The Initiative for Climate Action Transparency (ICAT) has prepared an assessment guide called the ICAT Non-State and Subnational Action (NSA) Guide (ICAT NSA guide) for aggregating the ex-ante GHG emissions impact of non-state and subnational climate actions, but variations in assumptions and methodology still occur in practice. This makes it difficult to communicate and interpret the results of individual assessments and determine the extent to which the results may be comparable. The natural variation in approach can stem from different assessment objectives that strongly influence the method or because of using different data, depending on access and availability.

The assumptions made in core areas will affect the conservativeness, limitations, and probability of assessment results. For example, including a broad scope of NSA actions in an assessment may demonstrate a larger potential emissions reduction, but may carry limitations if the included actions are not likely to be achieved, or if missing data must be filled by gap-filling methods. On the other hand, applying a high degree of conservativeness may yield more realistic results in the absence of further intervention but may also risk excluding actors that are ambitious but require support to achieve their aims. Clearly defining the objective at the outset of the assessment can guide the process.

The purpose of this supplemental methodological paper is to support users of the ICAT NSA guide with key decision points during the assessment process. This paper does not indicate which specific approach is best but, rather, highlights the use cases and implications of key decisions on the assessment outcome. This paper is directly aimed at users of the ICAT NSA guide in designing their assessments. It may also be useful to the media and other reviewers of assessment studies seeking to understand how assessments were performed and whether and how the results of different studies may be compared. The figure below provides an overview of key assumption areas discussed in this paper.

Key Findings:

  • A growing body of research exists that explores the potential impact of climate-change mitigation efforts taken by non-state and subnational actors, including cities, states, and businesses.
  • Methodologies for assessing the collective impact of multiple actors are evolving and may require numerous assumptions and considerations to calculate potential emission reductions and avoid overlaps and double-counting between actors.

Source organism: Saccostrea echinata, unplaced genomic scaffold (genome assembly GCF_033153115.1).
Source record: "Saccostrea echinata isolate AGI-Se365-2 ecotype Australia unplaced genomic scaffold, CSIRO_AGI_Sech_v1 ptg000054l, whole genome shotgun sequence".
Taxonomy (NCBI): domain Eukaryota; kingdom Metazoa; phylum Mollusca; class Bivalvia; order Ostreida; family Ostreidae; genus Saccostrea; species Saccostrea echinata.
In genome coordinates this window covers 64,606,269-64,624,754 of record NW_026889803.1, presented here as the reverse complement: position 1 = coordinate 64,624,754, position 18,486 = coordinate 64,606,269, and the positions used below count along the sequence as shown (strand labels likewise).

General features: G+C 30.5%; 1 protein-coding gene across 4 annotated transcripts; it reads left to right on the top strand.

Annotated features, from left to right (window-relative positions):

• This paper builds on the Initiative for Climate Action Transparency (ICAT) Non-State and Subnational Action Guide to elaborate the key decision points and various assumptions that may be applied when calculating the ex-ante collective impact of non-state and subnational actors’ mitigation policies, actions, and targets.
  • The specific assumptions and decisions depend on several conditions related to the assessment boundary and objectives and should be recorded and transparently communicated to contextualize and enhance the credibility of results.

Executive Summary:

Users of the ICAT NSA guide face several decisions that will affect the overall assessment process, the degree of conservativeness, limitations, and the results. On the surface, different study results may appear comparable if they include the same actor groups or target types and even if they follow the same steps within the ICAT NSA guide; but, in fact, they may apply very different methodological assumptions and thus produce different results. It is critically important that studies clearly and transparently communicate their assumptions and equally important that the target audience review the results along with underlying assumptions. Assessments of non-state and subnational climate actions are critical to understand who is taking action, how it supports national governments in meeting or exceeding NDCs, and where greater ambition is required.

To provide structure to the process of aggregating ex-ante GHG emissions impacts, the Initiative for Climate Action Transparency (ICAT) developed a guide, the Non-State and Subnational Action (NSA) Guide. It provides a step-by-step approach for national policymakers and analysts to collect data, assess the impact of non-state and subnational actions and transparently communicate assessment results. ICAT also provides an excel-based Climate Action Aggregation Tool (CAAT) to support users in implementing the guide (ICAT 2021).

While many challenges are identified in the ICAT NSA guide, the different approaches to address them are not fully explained. Building on the lessons and experience of real-world assessment efforts, this complementary document follows the steps of the ICAT NSA guide and provides further guidance to assist users in designing their methodology and selecting assumptions in each step to minimize limitations and enable transparent reporting of results. The paper should be used in combination with the ICAT NSA guide to weigh various options under each step.